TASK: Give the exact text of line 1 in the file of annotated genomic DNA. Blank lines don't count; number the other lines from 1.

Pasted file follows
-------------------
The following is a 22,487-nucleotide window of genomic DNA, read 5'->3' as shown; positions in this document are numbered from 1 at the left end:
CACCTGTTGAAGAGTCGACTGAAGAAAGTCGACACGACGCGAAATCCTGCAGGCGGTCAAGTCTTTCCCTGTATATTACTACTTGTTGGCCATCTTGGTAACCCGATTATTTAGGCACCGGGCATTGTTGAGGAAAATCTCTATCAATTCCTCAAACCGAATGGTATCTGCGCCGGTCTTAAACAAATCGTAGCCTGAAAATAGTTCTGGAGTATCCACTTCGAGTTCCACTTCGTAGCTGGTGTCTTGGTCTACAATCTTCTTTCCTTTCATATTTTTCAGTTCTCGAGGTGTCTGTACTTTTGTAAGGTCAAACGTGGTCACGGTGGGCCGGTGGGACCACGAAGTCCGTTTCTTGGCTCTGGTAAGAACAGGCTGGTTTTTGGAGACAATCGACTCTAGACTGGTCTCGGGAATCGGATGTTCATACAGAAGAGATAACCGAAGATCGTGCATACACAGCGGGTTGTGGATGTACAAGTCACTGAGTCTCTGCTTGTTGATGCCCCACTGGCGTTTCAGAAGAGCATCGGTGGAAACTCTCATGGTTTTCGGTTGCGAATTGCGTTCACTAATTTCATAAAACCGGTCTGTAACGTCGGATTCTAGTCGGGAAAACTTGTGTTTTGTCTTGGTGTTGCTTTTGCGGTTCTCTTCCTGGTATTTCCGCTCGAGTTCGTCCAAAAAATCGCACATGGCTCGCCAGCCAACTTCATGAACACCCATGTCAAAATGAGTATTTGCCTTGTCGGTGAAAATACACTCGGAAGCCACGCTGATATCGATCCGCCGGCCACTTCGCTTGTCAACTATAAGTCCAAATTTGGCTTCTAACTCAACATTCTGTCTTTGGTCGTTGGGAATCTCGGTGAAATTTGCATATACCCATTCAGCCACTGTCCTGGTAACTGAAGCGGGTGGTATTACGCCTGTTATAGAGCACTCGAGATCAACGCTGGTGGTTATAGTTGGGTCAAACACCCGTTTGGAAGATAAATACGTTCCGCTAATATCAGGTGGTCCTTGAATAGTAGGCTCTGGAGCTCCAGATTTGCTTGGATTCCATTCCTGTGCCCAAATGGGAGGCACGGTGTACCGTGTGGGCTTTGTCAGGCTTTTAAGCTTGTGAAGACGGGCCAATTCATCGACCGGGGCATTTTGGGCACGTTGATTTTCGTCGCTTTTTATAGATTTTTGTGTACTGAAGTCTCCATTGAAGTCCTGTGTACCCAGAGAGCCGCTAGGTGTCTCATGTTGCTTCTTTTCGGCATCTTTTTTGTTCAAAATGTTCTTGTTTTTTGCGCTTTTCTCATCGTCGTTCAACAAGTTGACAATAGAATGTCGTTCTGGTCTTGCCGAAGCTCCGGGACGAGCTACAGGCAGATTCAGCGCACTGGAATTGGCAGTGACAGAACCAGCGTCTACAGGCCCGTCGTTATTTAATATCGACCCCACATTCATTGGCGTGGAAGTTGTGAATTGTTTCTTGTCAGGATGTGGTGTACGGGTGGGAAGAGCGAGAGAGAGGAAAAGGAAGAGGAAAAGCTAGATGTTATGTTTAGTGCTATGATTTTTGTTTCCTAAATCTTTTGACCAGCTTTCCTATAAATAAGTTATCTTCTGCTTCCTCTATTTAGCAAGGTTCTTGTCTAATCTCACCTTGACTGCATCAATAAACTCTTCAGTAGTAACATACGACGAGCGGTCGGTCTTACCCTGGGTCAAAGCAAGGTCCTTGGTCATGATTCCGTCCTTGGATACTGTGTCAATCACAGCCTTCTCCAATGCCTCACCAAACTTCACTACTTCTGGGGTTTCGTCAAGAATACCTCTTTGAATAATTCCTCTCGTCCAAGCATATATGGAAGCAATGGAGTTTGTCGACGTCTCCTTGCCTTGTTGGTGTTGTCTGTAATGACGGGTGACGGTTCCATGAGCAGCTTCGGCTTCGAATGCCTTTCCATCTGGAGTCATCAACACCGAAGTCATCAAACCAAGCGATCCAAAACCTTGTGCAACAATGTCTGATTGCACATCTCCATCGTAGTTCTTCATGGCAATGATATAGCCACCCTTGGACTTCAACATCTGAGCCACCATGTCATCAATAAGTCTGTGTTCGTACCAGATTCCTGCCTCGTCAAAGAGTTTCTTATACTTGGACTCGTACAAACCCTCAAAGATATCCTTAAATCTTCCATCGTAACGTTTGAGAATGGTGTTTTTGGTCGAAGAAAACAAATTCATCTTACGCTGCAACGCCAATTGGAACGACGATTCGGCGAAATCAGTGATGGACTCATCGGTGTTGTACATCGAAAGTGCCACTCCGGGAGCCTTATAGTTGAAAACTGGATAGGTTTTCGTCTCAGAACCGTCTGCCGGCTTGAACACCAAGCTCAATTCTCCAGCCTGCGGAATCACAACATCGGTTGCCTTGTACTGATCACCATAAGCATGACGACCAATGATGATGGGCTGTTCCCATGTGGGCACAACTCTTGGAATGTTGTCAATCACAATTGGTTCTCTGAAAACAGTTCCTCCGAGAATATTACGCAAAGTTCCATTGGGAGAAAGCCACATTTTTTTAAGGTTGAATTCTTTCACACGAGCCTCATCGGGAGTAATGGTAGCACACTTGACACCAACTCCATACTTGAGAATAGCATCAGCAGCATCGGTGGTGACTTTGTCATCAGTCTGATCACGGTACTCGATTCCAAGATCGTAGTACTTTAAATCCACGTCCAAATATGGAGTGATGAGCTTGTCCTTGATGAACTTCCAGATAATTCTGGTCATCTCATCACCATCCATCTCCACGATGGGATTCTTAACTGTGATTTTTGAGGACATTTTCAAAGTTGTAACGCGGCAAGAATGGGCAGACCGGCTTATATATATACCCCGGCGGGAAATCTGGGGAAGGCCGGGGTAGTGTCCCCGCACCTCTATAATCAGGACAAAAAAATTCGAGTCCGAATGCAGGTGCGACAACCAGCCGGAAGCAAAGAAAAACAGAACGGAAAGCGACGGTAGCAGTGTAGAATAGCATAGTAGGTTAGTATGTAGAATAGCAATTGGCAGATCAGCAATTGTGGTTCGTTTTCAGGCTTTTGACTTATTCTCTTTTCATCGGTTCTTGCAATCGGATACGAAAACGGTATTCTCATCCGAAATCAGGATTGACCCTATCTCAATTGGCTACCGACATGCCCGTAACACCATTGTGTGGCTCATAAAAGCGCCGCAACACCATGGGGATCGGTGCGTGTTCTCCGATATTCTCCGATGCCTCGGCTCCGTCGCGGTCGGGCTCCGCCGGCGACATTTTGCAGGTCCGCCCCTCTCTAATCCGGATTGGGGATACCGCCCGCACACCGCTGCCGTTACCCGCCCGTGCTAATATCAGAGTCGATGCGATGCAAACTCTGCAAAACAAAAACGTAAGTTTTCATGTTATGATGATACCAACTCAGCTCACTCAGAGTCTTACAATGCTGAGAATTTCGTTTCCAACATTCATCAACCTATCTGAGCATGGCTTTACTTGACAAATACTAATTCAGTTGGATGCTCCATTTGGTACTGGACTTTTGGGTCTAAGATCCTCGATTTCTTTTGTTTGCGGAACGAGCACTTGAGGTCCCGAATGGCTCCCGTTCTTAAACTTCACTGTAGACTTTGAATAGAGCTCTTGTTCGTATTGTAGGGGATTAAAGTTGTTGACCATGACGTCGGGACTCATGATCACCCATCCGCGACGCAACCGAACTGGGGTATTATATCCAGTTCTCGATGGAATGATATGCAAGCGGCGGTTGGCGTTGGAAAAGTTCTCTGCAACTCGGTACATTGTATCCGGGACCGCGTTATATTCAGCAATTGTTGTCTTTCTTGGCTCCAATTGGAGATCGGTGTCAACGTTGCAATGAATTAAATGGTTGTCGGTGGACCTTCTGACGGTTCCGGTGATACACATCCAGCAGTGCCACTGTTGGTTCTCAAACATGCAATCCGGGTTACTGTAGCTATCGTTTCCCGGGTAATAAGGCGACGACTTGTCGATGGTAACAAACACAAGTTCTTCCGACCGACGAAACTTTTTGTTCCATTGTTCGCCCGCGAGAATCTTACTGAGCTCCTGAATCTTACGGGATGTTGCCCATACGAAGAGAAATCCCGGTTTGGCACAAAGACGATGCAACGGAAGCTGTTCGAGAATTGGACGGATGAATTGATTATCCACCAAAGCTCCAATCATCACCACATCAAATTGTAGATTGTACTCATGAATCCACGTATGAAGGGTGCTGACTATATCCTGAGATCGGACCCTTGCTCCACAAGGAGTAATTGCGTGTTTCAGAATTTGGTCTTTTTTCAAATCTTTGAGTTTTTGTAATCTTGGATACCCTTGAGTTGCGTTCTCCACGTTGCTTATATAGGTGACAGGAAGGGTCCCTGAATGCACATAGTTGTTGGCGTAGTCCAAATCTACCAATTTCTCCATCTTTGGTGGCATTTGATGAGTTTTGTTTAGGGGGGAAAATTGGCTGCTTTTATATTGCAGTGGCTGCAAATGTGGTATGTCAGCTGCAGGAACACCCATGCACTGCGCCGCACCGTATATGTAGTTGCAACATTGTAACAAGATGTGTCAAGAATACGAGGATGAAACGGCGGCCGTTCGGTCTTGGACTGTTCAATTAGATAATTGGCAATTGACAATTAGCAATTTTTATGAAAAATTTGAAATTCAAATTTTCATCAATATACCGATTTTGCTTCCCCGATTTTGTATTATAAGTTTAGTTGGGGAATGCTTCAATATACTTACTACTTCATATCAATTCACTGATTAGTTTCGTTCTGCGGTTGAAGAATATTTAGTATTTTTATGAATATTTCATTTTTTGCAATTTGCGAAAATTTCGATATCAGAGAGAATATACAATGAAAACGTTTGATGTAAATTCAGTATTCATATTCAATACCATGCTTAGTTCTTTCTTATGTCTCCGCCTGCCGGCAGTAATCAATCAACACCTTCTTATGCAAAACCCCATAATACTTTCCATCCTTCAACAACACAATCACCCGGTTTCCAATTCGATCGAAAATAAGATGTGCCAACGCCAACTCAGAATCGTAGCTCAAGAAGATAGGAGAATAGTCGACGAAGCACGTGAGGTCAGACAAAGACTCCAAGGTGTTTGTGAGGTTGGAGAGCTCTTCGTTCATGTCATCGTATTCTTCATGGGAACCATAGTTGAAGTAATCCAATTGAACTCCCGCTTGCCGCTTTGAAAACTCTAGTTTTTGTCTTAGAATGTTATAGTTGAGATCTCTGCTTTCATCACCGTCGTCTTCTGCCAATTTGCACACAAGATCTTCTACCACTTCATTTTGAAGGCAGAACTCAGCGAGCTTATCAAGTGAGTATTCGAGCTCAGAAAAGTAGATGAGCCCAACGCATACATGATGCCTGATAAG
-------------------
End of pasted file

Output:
The following is a 22,487-nucleotide window of genomic DNA, read 5'->3' as shown; positions in this document are numbered from 1 at the left end: